In general, the generator 105 can process the MHS file 120 and identify cycle accurate models specified therein. Cycle accurate models can include models that are automatically generated using a tool, referred to as auto-generated models 110, as well as cycle accurate models that are coded manually, denoted as handwritten models 115. Cycle accurate models referenced by MHS file 120, whether auto-generated models 110 or handwritten models 115, can be copied into the simulation environment 125.

A cycle accurate model is a software program that represents the behavior and functionality of hardware. As its name suggests, a cycle accurate model reflects the state of inputs and outputs to the hardware represented by the model on a per clock cycle basis. Output is valid only at clock cycle boundaries. As such, operational details of the modeled hardware that occur between clock cycle boundaries, i.e. between leading and/or trailing edges, depending upon when the model is clocked, are not reflected by the model. Cycle-based simulation may provide, with improved execution speed, a value for every signal of a synchronous digital system, but only at clock cycle boundaries.

Each of the cycle accurate models incorporated into the simulation environment 125 must adhere to several different requirements. One requirement is that each cycle accurate model is to include at least three different pointers. The first pointer provides a reference to the ports of the model. The second pointer provides a reference to the generics of the model. As known, the value of a generic can be supplied externally, for example in a component instantiation statement or in a configuration specification. The third pointer provides a reference to the registers of the model.

Another requirement is that each cycle accurate model further is to provide a function that evaluates synchronous inputs to the model (synchronous input function), a function that updates synchronous outputs to the model (synchronous output function), as well as a function that evaluates and updates asynchronous outputs of the model (asynchronous output function). Thus, for each clock cycle of a logic simulation for a given clock domain, each function for evaluating synchronous inputs, synchronous outputs, and asynchronous outputs of models contained within that clock domain can be called. For each clock cycle of a logic simulation, each function can be called to produce output values and register update values for the next clock cycle based upon values for the registers and inputs for the current clock cycle.

As used herein, a clock domain refers to a portion of a circuit design that is clocked using a common clock signal. Different clock domains can use different clock signals to drive the components included therein, whether such signals are generated by different clock sources, are phase shifted versions of another clock signal, or are multiples of another clock signal. Further detail regarding cycle accurate models is provided in U.S. Pat. No. 7,131,091, entitled “Generating Fast Logic Simulation Models for a PLD Design Description,” U.S. Pat. No. 7,131,091 is assigned to Xilinx Inc. of San Jose, Calif. and is hereby incorporated by reference.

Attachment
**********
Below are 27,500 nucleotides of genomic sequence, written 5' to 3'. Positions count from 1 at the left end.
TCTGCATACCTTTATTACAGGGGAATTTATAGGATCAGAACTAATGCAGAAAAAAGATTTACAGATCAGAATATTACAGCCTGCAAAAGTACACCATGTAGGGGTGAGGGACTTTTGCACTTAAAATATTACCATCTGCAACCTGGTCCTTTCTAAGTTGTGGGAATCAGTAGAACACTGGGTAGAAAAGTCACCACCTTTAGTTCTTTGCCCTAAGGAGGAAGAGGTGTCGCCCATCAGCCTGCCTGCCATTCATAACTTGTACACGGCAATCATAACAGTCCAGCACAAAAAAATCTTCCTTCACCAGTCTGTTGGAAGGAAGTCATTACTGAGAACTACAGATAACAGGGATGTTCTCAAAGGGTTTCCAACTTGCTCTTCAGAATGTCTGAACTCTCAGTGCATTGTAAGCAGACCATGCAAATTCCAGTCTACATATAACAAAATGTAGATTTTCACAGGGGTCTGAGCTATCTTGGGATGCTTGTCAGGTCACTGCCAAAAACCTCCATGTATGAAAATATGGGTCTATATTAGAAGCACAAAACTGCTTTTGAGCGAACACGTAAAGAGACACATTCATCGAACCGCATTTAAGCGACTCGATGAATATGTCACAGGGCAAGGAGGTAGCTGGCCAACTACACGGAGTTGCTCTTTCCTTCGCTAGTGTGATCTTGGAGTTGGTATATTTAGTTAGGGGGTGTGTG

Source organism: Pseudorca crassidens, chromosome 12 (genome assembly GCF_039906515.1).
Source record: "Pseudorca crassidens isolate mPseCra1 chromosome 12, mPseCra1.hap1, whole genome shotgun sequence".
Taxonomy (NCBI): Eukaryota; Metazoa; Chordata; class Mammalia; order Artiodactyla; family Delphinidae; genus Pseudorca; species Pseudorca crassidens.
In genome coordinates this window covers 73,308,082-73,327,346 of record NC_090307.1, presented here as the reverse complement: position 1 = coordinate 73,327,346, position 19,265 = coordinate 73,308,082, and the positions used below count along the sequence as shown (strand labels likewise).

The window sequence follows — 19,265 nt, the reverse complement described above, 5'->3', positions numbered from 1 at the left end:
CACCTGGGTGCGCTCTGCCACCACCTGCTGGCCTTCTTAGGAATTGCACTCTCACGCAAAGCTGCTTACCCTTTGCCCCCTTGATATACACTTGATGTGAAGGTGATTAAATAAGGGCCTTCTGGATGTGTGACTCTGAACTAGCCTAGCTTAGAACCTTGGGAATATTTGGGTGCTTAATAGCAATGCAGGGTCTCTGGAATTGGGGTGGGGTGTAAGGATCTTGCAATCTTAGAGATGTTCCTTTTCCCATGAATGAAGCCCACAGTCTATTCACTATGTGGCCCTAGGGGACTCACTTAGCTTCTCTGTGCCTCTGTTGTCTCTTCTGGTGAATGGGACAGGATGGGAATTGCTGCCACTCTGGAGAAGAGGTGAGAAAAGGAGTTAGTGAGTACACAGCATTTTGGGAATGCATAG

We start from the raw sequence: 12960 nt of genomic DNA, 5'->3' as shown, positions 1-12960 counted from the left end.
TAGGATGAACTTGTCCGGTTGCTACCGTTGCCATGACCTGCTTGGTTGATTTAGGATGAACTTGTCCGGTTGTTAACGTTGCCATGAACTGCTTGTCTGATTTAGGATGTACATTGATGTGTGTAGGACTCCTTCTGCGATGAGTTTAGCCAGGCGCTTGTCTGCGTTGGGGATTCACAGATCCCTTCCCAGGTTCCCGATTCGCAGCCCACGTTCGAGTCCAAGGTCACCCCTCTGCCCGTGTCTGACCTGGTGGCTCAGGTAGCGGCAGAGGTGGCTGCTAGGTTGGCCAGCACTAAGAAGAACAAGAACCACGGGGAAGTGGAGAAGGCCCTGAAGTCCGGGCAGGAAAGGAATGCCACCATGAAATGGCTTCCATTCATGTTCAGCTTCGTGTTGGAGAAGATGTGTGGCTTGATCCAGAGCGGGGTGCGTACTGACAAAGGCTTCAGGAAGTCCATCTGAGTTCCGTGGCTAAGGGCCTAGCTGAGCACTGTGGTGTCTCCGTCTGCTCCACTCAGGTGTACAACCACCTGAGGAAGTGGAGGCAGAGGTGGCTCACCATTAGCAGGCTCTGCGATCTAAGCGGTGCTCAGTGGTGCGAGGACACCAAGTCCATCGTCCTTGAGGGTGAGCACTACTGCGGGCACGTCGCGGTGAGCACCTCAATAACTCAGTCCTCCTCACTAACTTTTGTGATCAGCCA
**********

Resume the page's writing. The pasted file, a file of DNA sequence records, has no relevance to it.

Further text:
FIG. 2 is a block diagram illustrating a simulation environment 200, or framework, that supports cycle accurate simulation in accordance with another embodiment of the present invention. Framework 200 can be created using the generator illustrated with reference to FIG. 1. As shown, framework 200 can include a scheduler 205, an input/output (I/O) server 210, and a debug application programming interface (API) 215. Framework 200 further can include a plurality of cycle accurate models denoted as models 220, 225, 230, and 235. It should be appreciated that framework 200 can include more or fewer models according to the particular digital system being simulated. Accordingly, the number of models depicted in FIG. 2 is not intended to be a limitation of the present invention.

The scheduler 205 coordinates the operation or execution of the various models 220-235 according to the current simulation time as a simulation progresses or executes. The scheduler 205 further tracks the exact times of positive and negative edges of various clock signals provided to the simulated circuit design. The scheduler 205 can coordinate the operation of models 220-235 despite whether one or more of the models exist in different clock domains.

The I/O server 210 is configured to accept connections from one or more model I/O components such as model I/O GUI 245 and model I/O 250. The I/O server 210 then can establish a communication link directly between the different ones of the models 220-235 and the model I/O GUI 245 and/or the model I/O 250. That is, the I/O server 210 can receive a request for a connection to a particular model from the model I/O GUI 245 and establish a connection directly with the model specified by the request. Once the communication link is established via the I/O server 210, simulation information can be passed to and from the model and the I/O GUI 245 directly without intervention by the I/O server 210. It should be appreciated that the I/O server 210 can support connections with multiple models simultaneously.

The model I/O GUI 245 is a GUI that is configured to present simulation data for one of the models to a user. As such, the I/O GUI 245 can present input data to the corresponding model as well as output data generated by the model. Simulation data, whether input or output data for the model, can be displayed in any of a variety of different visual forms depending upon the particular characteristics of the model I/O GUI 245 itself. The I/O server 210, however, also can provide simulation data from a selected model in other formats, i.e. such as a text document or the like, referred to as model I/O 250.